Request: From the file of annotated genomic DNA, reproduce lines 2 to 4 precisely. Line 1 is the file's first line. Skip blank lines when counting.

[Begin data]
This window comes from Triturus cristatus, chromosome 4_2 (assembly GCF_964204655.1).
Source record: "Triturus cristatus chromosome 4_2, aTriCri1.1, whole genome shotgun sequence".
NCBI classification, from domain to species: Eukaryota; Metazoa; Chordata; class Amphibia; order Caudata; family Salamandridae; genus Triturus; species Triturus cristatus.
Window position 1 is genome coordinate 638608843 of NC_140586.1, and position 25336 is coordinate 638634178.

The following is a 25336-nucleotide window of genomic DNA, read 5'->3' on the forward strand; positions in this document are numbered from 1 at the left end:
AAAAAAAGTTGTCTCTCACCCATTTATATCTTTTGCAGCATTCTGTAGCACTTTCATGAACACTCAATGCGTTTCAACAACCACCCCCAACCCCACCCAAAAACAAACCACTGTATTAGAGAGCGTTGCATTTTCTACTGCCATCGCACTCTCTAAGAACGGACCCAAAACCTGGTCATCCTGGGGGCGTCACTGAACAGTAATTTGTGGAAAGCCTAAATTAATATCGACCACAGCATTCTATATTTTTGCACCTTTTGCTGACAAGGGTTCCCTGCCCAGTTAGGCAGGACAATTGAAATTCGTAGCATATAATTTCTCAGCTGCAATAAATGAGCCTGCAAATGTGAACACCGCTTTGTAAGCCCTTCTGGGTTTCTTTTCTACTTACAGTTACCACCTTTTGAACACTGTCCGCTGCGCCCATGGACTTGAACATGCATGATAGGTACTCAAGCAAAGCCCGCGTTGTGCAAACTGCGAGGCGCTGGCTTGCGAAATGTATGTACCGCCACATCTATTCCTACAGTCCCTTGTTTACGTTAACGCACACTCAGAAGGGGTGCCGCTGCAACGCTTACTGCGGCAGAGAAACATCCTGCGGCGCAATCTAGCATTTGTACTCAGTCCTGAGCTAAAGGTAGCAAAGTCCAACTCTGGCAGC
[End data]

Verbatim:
Source record: "Triturus cristatus chromosome 4_2, aTriCri1.1, whole genome shotgun sequence".
NCBI classification, from domain to species: Eukaryota; Metazoa; Chordata; class Amphibia; order Caudata; family Salamandridae; genus Triturus; species Triturus cristatus.
Window position 1 is genome coordinate 638608843 of NC_140586.1, and position 25336 is coordinate 638634178.